ETM expanded a series of educational concerts designed by ETM teaching artists and offered four different concert programs to our partner schools this past year. Fourteen schools took advantage of this opportunity to provide additional live performances to the students, and scheduled a total of 23 concerts.
The series began as a pilot the previous school year, as part of an effort to give children access to concerts with educational aims directly tied to the music instruction they received from ETM. In selecting the four programs for the series this year, ETM staff sought to offer a range of instrumentation, performing artists and musical styles, while also featuring genres and composers that students already learn about in the music classroom. Most concerts included opportunities for students to come up on stage and try out instruments and all welcomed students to ask questions of the performers.
The Yahuba: Caribbean Rhythms program brought together percussionist Yahuba Garcia, ETM Teaching Artist Joshua Fleischmann, and Teaching Artist Intern Matthew Brundrett. The performance addressed Puerto Rican culture, music and heritage, and featured instruments such as congas, tenor saxophone, timbales, bongo, assorted Latin percussion, trap drums and vocals.
ETM Teaching Artist Jennifer Greene designed a condensed version of Engelbert Humperdinck's Hansel & Gretel with outside artists. This concert provided great enrichment to students' lessons in fairy tales and prompted many collaborative efforts between teaching artists and teachers whose schools selected this program.
Javier's Jelly 'n Jam showcased former ETM Teaching Artist Kim Garey, as well as Field Supervisor Chris Marolf. The players introduced students to the parts of a jazz rhythm section and to the tenor saxophone. After hearing a few jazz favorites – including "When the Saints Go Marching In" – students were invited to try playing the bass, drums or piano. Sojourner Strings, a jazz ensemble described as "a women's collective dedicated to nurturing the art of string playing through the African American experience," played music ranging from jazz to hip-hop. The members include ETM Teaching Artist Judith Insell.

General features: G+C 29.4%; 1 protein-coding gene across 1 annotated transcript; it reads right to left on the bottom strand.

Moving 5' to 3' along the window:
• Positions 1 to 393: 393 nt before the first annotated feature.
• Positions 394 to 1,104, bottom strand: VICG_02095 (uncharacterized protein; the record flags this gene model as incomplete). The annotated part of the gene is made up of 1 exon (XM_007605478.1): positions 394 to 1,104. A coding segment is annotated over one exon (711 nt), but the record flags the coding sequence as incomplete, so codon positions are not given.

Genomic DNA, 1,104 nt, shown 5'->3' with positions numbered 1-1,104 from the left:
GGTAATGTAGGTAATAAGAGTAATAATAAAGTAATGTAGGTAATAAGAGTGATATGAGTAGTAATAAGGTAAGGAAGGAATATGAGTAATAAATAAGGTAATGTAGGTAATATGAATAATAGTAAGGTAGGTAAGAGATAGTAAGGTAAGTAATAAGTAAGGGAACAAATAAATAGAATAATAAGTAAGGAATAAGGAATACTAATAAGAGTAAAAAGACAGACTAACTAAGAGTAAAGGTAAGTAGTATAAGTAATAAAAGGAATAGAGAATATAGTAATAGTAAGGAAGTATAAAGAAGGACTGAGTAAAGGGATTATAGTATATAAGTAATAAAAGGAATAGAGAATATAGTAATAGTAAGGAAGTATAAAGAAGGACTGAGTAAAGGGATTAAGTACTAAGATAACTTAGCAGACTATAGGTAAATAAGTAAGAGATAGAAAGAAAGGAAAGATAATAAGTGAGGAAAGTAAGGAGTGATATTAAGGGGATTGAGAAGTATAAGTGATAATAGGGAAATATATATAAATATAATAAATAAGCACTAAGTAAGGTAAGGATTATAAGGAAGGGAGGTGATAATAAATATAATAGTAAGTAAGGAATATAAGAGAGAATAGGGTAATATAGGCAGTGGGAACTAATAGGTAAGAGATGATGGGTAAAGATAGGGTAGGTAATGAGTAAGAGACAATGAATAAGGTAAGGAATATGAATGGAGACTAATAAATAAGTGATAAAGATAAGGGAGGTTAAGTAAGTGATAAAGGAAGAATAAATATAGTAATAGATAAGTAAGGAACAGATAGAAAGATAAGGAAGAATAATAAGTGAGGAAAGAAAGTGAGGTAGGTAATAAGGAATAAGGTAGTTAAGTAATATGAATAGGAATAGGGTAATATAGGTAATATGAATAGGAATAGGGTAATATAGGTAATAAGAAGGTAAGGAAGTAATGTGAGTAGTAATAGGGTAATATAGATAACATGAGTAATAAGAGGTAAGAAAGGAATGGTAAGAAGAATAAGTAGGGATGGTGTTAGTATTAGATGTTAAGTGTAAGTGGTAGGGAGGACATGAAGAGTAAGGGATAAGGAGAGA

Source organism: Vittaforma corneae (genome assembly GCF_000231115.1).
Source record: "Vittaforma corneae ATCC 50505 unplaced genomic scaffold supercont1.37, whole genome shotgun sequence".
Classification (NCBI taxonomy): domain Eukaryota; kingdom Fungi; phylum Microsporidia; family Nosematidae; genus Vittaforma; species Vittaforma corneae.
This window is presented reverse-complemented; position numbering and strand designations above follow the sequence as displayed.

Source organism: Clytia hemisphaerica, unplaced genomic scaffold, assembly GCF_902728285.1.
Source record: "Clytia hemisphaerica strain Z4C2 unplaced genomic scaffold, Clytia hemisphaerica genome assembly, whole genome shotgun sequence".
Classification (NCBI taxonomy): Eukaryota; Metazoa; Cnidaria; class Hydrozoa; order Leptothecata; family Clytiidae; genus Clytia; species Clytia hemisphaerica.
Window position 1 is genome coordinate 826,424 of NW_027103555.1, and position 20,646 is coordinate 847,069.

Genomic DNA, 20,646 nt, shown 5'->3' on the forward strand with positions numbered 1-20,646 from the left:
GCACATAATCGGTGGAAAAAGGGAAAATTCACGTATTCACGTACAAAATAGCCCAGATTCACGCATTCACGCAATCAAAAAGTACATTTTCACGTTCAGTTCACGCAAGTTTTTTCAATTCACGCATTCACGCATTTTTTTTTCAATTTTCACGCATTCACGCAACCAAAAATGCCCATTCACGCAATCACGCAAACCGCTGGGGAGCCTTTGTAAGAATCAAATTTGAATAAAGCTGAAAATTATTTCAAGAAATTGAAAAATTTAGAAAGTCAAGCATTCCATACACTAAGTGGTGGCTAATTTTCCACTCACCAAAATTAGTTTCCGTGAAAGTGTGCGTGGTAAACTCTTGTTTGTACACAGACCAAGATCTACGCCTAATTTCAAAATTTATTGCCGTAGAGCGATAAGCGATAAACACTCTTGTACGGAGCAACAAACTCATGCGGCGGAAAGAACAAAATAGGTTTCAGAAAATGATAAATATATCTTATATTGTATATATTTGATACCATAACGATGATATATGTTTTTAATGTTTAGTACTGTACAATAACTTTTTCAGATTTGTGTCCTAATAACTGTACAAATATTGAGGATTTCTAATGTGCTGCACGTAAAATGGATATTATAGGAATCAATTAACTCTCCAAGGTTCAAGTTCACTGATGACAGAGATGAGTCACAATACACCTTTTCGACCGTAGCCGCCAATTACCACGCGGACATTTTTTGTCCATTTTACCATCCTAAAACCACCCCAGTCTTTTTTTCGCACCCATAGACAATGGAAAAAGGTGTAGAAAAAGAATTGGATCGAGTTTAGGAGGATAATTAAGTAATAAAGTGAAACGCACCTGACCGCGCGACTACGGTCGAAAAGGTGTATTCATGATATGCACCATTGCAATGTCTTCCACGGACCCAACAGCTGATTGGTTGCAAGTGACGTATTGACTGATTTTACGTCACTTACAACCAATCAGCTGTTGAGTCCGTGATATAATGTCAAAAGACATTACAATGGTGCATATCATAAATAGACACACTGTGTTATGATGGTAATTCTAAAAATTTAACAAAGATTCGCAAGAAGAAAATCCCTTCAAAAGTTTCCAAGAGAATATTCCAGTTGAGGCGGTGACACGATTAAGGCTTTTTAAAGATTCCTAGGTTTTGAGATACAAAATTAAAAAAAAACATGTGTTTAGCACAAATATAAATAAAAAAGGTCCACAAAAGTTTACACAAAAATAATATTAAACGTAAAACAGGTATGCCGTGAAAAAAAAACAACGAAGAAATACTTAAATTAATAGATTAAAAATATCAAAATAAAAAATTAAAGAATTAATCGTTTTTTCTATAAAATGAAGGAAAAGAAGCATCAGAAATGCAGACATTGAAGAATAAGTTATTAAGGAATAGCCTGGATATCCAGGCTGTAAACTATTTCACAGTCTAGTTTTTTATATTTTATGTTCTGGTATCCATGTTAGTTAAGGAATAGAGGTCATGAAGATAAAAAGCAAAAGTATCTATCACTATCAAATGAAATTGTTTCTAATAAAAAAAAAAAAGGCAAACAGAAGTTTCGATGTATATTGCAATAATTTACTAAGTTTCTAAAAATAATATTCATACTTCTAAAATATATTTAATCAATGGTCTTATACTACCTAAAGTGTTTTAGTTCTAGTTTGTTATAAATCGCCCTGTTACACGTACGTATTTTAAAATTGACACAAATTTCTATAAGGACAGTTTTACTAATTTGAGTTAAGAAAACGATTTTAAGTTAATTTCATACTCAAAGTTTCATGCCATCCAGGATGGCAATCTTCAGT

ETM received positive feedback from all involved. Students enjoyed seeing the people who teach them music each week perform on stage. Teachers and principals were able to witness the level of artistry that the teaching artists working in their schools possess, which continued to build credibility and respect for the ETM's ongoing music education programs. Teaching artists had new performance opportunities and learned from the process of designing educational concerts. ETM thanks the Emily Davie and Joseph S. Kornfeld Foundation, as well as the Elroy and Terry Krumholz Foundation. Without their generous support, this Concert Series would not have been possible.
ETM also continued its longtime collaboration with the Marilyn Horne Foundation, which provided visiting concerts of singers and pianists to several partner schools. A new collaboration with the American Classical Orchestra, reported in ETM's Spring Newsletter, as well as the generosity of The 5 Browns, Sol Percussion and Kenny Rankin, led to even more performances for ETM's schools.
These collaborations combined with the Teaching Artist Concert Series resulted in 40 visiting concerts reaching our more than 8,000 partner school students. In all cases, ETM works together with each principal to select the most educationally-appropriate concerts for each school, so that children can benefit from quality enrichment opportunities that have relevance to what they learn on a weekly basis in the music classroom.